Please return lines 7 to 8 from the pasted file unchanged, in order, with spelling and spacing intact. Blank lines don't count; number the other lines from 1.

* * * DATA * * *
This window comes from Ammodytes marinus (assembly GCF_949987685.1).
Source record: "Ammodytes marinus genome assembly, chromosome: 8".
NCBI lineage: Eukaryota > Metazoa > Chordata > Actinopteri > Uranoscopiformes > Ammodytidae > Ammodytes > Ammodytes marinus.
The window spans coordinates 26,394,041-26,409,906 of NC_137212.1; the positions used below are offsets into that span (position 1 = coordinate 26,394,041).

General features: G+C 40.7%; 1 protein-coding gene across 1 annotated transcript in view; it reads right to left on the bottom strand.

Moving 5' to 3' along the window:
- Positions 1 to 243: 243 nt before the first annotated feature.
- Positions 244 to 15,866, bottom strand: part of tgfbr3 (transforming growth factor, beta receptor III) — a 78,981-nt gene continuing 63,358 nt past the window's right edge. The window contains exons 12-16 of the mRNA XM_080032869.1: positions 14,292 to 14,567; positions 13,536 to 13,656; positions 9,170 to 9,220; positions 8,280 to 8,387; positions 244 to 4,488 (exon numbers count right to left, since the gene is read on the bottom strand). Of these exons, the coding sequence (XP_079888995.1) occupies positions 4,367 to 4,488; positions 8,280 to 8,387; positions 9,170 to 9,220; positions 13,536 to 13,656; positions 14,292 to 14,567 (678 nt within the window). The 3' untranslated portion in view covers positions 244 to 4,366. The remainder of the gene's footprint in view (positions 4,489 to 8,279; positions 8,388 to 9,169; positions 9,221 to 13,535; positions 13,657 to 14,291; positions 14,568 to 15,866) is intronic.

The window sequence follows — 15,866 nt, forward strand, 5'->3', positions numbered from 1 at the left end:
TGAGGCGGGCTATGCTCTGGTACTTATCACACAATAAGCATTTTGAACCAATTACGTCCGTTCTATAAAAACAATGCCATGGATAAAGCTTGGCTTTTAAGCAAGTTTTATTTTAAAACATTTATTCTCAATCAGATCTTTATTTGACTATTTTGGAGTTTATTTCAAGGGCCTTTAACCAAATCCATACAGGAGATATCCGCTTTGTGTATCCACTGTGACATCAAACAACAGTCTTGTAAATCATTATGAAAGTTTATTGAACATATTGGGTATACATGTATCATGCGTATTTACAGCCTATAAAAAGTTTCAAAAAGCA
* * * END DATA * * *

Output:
- Positions 1 to 243: 243 nt before the first annotated feature.
- Positions 244 to 15,866, bottom strand: part of tgfbr3 (transforming growth factor, beta receptor III) — a 78,981-nt gene continuing 63,358 nt past the window's right edge. The window contains exons 12-16 of the mRNA XM_080032869.1: positions 14,292 to 14,567; positions 13,536 to 13,656; positions 9,170 to 9,220; positions 8,280 to 8,387; positions 244 to 4,488 (exon numbers count right to left, since the gene is read on the bottom strand). Of these exons, the coding sequence (XP_079888995.1) occupies positions 4,367 to 4,488; positions 8,280 to 8,387; positions 9,170 to 9,220; positions 13,536 to 13,656; positions 14,292 to 14,567 (678 nt within the window). The 3' untranslated portion in view covers positions 244 to 4,366. The remainder of the gene's footprint in view (positions 4,489 to 8,279; positions 8,388 to 9,169; positions 9,221 to 13,535; positions 13,657 to 14,291; positions 14,568 to 15,866) is intronic.